Wei Lan Jian was just four when his father suffered a car accident. He had been driving on an icy road when his car skidded and careened into a lamp post.

“He had a big cut on his forehead and was in hospital for two days,’’ says Wei, from Shulan, a small town in Jilin Province in northeast China.

Twenty years later, memories of that accident still haunt him. No more so than at Chinese new year, where Wei’s 3,000 km-journey from Shenzhen, where he works in southern China, to his family home in Jilin begins with a five-hour flight to meet his father at Changchun airport.

Together the pair then drive for three hours, across icy roads on a journey that can see temperatures at the start of each year drop to between -20 and -35° Celsius.

“My father is very stoic about driving under these harsh winter conditions. Most people in Jilin are. But I am not,’’ he says.

Millions of Chinese people travel home by road for the Spring Festival
Millions of Chinese people travel home by road for the Spring Festival

Reuniting families

Wei is one of millions of Chinese people that travel home for the Spring Festival to reunite with their families. The period, called chunyun (“Spring travel’’), starts 15 days before the festival and lasts for around 40 days. For many it's the only chance they get to visit their families all year.

Train stations and bus terminals are packed and roads are jammed.

But traffic accidents are common. Of the 2.98 billion journeys expected to take place during this period, an estimated 2.48 billion will take place by road, according to China’s National Development and Reform Commission.

China now has 310 million motor vehicles – more than any other country in the world. With more new and inexperienced drivers, traffic casualties are commonplace.

According to studies conducted by China’s Ministry of Transport and Beijing’s Beihang University’s School of Transportation Science and Engineering, most of the country’s road accidents occur in August. But many also occur in February and March, during chunyun.

Building awareness

That is why Shell China, the country’s largest global operator of retail stations, has started a road safety awareness campaign. Weary drivers will be able to rest in special rooms, enjoy a hot drink and even walk away with so-called “bags of luck,” filled with snacks and drinks.

The campaign, during the Chunyun period, runs across all 1,350 forecourts in three municipalities, nine provinces as well as the Hong Kong and Macau Special Administrative Regions.

Road safety tips from Shell will be broadcast on radio as well as on Wechat, China’s messaging service. Motorists will also be encouraged to share their own stories.

Rebecca Chan, Vice President of Shell China Retail, says: “The Spring Festival is a happy time of year when families are reunited. But the journeys home can sometimes be challenging.

“We wanted to give drivers some joy and respite on their route but, at the same time, highlight the importance of road safety.’’

Shell V-power station in Tianjin, China
A Shell V-power station in Tianjin, China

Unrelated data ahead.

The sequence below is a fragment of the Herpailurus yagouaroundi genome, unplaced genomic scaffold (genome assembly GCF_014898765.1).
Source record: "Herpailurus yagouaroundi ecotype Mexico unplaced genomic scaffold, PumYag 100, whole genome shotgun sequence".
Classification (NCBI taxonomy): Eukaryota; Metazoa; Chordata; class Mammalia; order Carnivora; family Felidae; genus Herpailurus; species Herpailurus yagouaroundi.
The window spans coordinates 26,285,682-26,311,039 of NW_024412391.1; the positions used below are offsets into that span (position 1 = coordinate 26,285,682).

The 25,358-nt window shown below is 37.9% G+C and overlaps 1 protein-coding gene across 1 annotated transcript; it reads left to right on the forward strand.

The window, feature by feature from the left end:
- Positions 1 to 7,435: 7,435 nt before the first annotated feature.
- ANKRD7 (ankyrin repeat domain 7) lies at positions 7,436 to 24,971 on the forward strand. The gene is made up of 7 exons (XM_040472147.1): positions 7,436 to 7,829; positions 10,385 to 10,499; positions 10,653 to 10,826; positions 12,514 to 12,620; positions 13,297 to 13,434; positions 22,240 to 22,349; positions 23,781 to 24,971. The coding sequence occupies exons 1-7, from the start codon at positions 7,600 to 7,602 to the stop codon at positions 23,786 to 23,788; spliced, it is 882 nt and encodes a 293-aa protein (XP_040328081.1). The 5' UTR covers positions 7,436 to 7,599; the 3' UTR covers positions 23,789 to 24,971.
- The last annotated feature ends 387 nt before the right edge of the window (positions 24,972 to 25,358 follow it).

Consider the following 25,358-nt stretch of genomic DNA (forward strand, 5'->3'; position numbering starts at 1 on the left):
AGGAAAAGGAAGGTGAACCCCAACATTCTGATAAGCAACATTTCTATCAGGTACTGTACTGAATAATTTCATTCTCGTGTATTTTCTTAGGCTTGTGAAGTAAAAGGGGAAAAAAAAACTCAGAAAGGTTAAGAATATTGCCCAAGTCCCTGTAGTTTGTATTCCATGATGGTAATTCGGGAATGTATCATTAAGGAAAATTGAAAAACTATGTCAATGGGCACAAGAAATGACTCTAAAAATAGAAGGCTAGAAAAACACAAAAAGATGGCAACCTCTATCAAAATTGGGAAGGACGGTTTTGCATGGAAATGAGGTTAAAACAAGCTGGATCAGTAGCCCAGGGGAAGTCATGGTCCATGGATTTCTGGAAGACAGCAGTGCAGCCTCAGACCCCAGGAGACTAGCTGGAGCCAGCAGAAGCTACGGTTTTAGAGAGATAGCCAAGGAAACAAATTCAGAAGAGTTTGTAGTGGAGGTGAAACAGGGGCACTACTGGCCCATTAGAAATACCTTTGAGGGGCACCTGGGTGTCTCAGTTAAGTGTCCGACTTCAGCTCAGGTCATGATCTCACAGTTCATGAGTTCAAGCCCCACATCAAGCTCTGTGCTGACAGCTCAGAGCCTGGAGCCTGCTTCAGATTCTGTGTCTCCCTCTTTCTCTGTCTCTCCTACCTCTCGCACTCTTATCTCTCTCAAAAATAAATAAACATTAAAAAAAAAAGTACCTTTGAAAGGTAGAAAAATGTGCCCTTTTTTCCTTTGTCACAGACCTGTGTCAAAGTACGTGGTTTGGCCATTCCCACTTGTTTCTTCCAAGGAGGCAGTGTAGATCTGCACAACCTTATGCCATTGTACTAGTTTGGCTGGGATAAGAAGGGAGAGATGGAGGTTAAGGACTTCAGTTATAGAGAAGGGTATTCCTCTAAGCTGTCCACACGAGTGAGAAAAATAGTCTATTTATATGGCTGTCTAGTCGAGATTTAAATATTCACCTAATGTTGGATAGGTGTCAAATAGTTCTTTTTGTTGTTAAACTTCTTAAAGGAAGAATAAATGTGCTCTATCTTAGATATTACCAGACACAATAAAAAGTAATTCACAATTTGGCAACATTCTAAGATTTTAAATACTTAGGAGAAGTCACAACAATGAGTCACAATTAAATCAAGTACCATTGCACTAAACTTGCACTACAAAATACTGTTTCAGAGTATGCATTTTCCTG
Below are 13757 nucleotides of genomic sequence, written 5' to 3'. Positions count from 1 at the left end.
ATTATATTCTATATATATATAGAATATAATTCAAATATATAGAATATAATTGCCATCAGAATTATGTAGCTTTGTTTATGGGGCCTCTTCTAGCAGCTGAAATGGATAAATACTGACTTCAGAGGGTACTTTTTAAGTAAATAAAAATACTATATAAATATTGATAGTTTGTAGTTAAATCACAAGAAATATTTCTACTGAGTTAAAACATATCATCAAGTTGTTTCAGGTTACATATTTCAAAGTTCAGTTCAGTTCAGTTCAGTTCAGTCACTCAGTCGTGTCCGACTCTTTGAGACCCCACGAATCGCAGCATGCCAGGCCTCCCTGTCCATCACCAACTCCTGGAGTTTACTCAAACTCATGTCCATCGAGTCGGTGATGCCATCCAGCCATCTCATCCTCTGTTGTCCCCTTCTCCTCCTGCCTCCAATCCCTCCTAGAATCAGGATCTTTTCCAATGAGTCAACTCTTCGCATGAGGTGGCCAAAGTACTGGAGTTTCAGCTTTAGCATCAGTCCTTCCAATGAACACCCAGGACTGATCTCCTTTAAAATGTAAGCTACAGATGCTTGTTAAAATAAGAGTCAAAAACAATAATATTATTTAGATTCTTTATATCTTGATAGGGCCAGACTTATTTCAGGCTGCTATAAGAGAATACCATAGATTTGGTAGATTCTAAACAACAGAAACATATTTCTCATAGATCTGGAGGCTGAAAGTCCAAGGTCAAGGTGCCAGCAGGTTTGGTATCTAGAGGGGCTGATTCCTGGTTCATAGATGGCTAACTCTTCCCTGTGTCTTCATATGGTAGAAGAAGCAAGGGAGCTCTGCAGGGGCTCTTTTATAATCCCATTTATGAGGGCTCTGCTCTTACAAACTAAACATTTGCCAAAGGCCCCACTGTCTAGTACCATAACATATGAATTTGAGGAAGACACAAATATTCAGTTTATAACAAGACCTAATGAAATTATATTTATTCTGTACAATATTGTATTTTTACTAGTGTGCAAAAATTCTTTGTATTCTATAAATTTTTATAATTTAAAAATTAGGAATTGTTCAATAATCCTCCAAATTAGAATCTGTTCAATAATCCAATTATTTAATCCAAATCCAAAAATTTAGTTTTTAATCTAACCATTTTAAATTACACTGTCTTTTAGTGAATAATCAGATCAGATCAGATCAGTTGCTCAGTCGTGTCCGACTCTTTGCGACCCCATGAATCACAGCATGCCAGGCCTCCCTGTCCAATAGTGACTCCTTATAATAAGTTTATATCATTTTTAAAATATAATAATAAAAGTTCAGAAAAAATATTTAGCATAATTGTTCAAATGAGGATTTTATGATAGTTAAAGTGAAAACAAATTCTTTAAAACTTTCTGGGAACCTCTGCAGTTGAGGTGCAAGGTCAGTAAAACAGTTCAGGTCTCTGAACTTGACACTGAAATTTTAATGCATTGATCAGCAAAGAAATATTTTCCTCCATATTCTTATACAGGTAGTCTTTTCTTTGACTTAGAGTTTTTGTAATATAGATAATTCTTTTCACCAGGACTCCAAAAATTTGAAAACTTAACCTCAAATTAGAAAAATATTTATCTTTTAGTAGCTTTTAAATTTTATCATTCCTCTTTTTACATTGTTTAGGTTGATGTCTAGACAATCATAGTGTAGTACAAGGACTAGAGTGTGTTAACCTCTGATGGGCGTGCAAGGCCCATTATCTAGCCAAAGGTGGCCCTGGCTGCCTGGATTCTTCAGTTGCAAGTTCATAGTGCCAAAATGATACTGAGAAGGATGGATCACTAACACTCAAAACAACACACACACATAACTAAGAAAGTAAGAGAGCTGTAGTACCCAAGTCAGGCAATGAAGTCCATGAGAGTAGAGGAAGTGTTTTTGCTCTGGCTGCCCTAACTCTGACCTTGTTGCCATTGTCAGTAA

Tackling the issue

According to the World Health Organization, around 260,000 people die each year in China from traffic accidents, although official figures cite a number closer to 58,000. The country’s motor vehicle population has been steadily increasing as people move to the cities.

The Chinese government already has taken measures to address the problem. These include installing more speed cameras and rolling out public education messages on the importance of wearing seat belts.

In 2017, in partnership with the Chinese search engine Baidu, the government launched an interactive map which shows road traffic conditions in big cities and along major highways across the country.

However, at the city and provincial levels, enforcement may be patchy and some road users may not be aware of the serious consequences of their behaviour. In Jilin, for example, attitudes towards road safety can be particularly cavalier.

“Because it is so cold, some people have been known to drink alcoholic spirits to keep them warm on long car journeys,” Wei says.

Road safety awareness, however, has grown over the years, says Zhou Min, Social Cause Manager at Huabei, Shell China’s oldest retail partner.

“The rise of the internet, in particular, has been key in shaping public opinion. People see footage of tragic road accidents and start heated discussions online about road safety. Over time, we hope they will also start to change their road habits.’’

Improving Global Road Safety

More than a million people die from road accidents each year, according to the World Health Organisation. Road traffic injuries are a major cause of death globally, and the leading cause of death of people aged 15 to 29.

In 2015, road safety was listed as one of the United Nations’ targets under its Sustainable Development Goals (SDGs). It aims to halve the number of global deaths and injuries from road traffic accidents by 2020.

Shell is a partner in the Global Road Safety Partnership (GRSP) which seeks to prevent road deaths and injuries around the world.

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